(photo: Cory Betzel on Mt. Rainier)
Well it’s that time of the year again. What time is that? Time to get the board and skis waxed? Time to start watching all of the new powder films? Time to plan all of your Winter trips? Nope.. It’s time to get scared again.
On September 27th of this year, we experienced the first avalanche death of the season in Banff. If it wasn’t already in our Fall plans, this should be a urgent reminder that it’s time to dust off our Avalanche Training books and start to review our materials. It’s easy to go into the season with too much confidence and to forget some of our basic knowledge when the stoke is high after a long absence of powder in our lives. So it’s time to get ourselves scared and educated again before we enter the backcountry…
Where are some good places to get scared? There are a lot of ways but here are some of my favorite places:
- Read the accident and avalanche reports from the past season in your area. Besides being an eye opening reminder of what can happen, it also gives you a better understanding of what happens in your surrounding area. At Avalanche.org you can read about some of the 30 avalanche deaths we had in the 2015-2016 US season.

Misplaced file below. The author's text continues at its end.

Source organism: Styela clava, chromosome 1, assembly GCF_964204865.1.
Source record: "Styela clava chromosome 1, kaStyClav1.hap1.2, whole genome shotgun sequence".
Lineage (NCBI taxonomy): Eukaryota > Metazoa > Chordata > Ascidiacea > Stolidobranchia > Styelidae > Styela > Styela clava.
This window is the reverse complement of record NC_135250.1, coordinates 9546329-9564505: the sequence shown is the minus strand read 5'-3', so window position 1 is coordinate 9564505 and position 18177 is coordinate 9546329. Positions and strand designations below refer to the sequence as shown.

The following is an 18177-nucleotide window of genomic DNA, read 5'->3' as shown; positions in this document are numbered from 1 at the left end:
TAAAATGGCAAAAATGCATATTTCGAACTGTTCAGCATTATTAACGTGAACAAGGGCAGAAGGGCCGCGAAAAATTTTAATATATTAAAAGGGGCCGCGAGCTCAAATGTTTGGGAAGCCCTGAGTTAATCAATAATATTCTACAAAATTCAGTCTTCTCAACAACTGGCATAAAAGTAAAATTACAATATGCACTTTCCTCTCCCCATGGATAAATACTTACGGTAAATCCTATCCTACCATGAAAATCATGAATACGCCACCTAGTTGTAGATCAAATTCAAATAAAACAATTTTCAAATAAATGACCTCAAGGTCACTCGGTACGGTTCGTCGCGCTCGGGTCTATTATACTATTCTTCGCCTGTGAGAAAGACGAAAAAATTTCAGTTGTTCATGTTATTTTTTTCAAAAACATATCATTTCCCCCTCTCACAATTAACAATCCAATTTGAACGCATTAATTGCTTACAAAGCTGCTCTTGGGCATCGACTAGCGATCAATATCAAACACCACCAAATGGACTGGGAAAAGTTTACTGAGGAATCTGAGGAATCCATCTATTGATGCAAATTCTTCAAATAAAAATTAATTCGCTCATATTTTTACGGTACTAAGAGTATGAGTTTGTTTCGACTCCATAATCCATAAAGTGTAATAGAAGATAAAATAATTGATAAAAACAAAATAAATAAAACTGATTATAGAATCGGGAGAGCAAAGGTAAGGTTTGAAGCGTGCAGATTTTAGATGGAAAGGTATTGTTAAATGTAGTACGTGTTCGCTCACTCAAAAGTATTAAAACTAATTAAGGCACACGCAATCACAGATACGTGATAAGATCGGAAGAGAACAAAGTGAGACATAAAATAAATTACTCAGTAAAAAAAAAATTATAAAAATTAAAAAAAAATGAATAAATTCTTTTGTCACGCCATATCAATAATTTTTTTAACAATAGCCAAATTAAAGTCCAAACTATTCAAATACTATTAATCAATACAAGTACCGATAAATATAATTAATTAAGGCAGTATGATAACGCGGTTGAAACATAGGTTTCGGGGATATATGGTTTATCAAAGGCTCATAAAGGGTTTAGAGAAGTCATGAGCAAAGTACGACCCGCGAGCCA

- KBYG.org has a good list of all of the Avlanche Centers in the US and they also have a terrifying video of being caught in an avalanche.
- Films! Go watch some of your favorite films where people have accidentally triggered avalanches. Another good film is Snowman, the story of an avalanche forecaster in BC.
- Besides your avalanche training materials, Staying Alive in Avalanche Terrain is great book to read if you want to get into some statistics on fatalities and accidents.
- Lastly, Youtube “Caught in Avalanche”
Now that you’re scared, here are some useful online resources to refresh your knowledge:
- The K2 Elevated Education Videos gives you a good overview of everything from skinning to digging pits.
- The Jones Snowboards Cheatsheet.
- BCA’s Learn Section.
- University Corporation for Atmospheric Research forecast info.
- National Avalanche Center’s online training.
Enjoy the new pow and stay safe out there.